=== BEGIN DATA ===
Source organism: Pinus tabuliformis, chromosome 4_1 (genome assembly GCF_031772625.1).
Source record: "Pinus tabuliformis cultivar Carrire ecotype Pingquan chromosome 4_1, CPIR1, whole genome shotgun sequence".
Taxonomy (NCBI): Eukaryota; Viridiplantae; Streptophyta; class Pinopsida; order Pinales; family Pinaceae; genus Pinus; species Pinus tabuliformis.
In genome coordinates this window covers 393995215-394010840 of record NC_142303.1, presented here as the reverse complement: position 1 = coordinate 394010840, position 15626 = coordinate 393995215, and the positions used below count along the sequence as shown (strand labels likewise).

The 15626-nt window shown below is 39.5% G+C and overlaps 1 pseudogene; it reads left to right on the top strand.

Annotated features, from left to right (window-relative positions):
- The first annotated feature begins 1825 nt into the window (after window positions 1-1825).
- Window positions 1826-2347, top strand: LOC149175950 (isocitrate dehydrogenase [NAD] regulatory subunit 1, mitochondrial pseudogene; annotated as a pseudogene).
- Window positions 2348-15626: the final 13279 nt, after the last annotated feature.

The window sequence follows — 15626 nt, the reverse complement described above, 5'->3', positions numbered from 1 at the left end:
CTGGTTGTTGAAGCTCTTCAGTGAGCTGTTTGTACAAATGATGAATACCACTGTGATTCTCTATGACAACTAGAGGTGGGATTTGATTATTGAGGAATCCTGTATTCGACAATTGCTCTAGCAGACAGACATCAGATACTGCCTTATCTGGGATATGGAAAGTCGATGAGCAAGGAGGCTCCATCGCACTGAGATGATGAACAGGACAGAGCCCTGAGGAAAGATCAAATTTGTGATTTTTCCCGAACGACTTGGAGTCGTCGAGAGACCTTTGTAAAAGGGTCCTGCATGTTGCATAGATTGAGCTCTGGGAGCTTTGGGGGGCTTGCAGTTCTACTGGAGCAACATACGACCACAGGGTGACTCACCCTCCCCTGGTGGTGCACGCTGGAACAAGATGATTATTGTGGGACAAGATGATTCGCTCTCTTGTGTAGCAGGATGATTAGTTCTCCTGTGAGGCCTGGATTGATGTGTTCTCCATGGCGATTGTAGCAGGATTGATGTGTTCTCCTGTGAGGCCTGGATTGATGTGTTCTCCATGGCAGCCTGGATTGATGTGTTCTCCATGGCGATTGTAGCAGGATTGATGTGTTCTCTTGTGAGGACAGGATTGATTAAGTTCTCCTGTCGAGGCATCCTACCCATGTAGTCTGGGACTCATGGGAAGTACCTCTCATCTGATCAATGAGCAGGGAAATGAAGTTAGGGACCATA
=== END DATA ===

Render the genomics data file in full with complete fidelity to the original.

Source organism: Pinus tabuliformis, chromosome 4_1 (genome assembly GCF_031772625.1).
Source record: "Pinus tabuliformis cultivar Carrire ecotype Pingquan chromosome 4_1, CPIR1, whole genome shotgun sequence".
Taxonomy (NCBI): Eukaryota; Viridiplantae; Streptophyta; class Pinopsida; order Pinales; family Pinaceae; genus Pinus; species Pinus tabuliformis.
In genome coordinates this window covers 393995215-394010840 of record NC_142303.1, presented here as the reverse complement: position 1 = coordinate 394010840, position 15626 = coordinate 393995215, and the positions used below count along the sequence as shown (strand labels likewise).

The 15626-nt window shown below is 39.5% G+C and overlaps 1 pseudogene; it reads left to right on the top strand.

Annotated features, from left to right (window-relative positions):
- The first annotated feature begins 1825 nt into the window (after window positions 1-1825).
- Window positions 1826-2347, top strand: LOC149175950 (isocitrate dehydrogenase [NAD] regulatory subunit 1, mitochondrial pseudogene; annotated as a pseudogene).
- Window positions 2348-15626: the final 13279 nt, after the last annotated feature.

The window sequence follows — 15626 nt, the reverse complement described above, 5'->3', positions numbered from 1 at the left end:
CTGGTTGTTGAAGCTCTTCAGTGAGCTGTTTGTACAAATGATGAATACCACTGTGATTCTCTATGACAACTAGAGGTGGGATTTGATTATTGAGGAATCCTGTATTCGACAATTGCTCTAGCAGACAGACATCAGATACTGCCTTATCTGGGATATGGAAAGTCGATGAGCAAGGAGGCTCCATCGCACTGAGATGATGAACAGGACAGAGCCCTGAGGAAAGATCAAATTTGTGATTTTTCCCGAACGACTTGGAGTCGTCGAGAGACCTTTGTAAAAGGGTCCTGCATGTTGCATAGATTGAGCTCTGGGAGCTTTGGGGGGCTTGCAGTTCTACTGGAGCAACATACGACCACAGGGTGACTCACCCTCCCCTGGTGGTGCACGCTGGAACAAGATGATTATTGTGGGACAAGATGATTCGCTCTCTTGTGTAGCAGGATGATTAGTTCTCCTGTGAGGCCTGGATTGATGTGTTCTCCATGGCGATTGTAGCAGGATTGATGTGTTCTCCTGTGAGGCCTGGATTGATGTGTTCTCCATGGCAGCCTGGATTGATGTGTTCTCCATGGCGATTGTAGCAGGATTGATGTGTTCTCTTGTGAGGACAGGATTGATTAAGTTCTCCTGTCGAGGCATCCTACCCATGTAGTCTGGGACTCATGGGAAGTACCTCTCATCTGATCAATGAGCAGGGAAATGAAGTTAGGGACCATA